Title: Registration of Korean Cultural Treasures as Parts of the World Heritages 
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Stamp Serial#
2353 
KPC#
C-1819 
StanGib#
MS-2733a 
Scott#
2135a 
Date of Issue
12/09/2003 
Quantity
1,000,000  
Denomination
190 won 
Design
Dolmens in Ganghwa 
Designer
Kim, Sung-am / Kim, Chang-hwan (Photography) 
Image Area
52mm x 24mm 
Perforation
13 
Sheet Composition
1 in the Top-Part;
4 in the Bottom-part of a
Special Sheet 
Paper
White unwatermarked
Printing process
and colors
Offset, six colors + Intaglio, one color 
Print
Korea Minting and Security Printing Corporation 
Description
Dolmens, called 'Goindol' in Korean, are tombs constructed of large stone slabs. Dolmens in Korea, which are representative relics of the Bronze Age, are found nationwide. The dolmens vary in form by time and region. The Northeast Asian region has the largest density of dolmens in the world, and Korea has the greatest number. Over 30 thousand dolmens are believed to be in Korea nationwide. Among them, the dolmen sites in Ganghwa, Hwasoon and Gochang were registered as world heritages in 2000. With their high density and great variety, these dolmens serve as important relics that describe the formation and development process of dolmens. They explicitly demonstrate the technology and social development of the prehistoric age that created these funerary and ceremonial relics. As the dolmens are important relics for the study of the prehistoric age, they are highly valued and targets of preservation.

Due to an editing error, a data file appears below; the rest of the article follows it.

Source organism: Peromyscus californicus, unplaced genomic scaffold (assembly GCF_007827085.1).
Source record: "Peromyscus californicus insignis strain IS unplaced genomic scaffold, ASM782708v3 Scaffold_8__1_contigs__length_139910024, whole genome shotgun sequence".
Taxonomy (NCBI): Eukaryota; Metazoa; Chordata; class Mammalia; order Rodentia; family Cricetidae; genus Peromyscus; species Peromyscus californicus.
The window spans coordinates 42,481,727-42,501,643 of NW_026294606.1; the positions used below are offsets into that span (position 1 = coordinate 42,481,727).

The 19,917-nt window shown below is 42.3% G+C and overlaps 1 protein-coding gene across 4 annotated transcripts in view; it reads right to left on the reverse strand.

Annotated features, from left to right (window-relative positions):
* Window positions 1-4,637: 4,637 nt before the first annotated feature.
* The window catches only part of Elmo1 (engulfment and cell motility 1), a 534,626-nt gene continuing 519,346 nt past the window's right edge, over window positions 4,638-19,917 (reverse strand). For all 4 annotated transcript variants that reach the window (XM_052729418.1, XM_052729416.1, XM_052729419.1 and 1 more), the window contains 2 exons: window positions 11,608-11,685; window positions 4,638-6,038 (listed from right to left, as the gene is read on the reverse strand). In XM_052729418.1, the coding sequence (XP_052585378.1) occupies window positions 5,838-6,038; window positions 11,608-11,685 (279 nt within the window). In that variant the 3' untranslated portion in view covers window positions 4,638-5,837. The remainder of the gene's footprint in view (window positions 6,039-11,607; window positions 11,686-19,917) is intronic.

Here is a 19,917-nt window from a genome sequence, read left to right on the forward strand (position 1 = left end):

Dolmens in Ganghwa.
In Ganghwa, Korea's largest northern-type dolmen is found (dolmens piled up like a table), the capstone of which is 7.1 meters long and 2.6 meters tall. Some of the dolmens rise 100 to 200 meters above the sea level, which is higher than the average altitude. Excavated from beneath the dolmens in Naega-myeon were stone daggers, stone arrow-heads and earthenware without any patterns. These relics serve as important data for studying the lifestyle of the prehistoric age.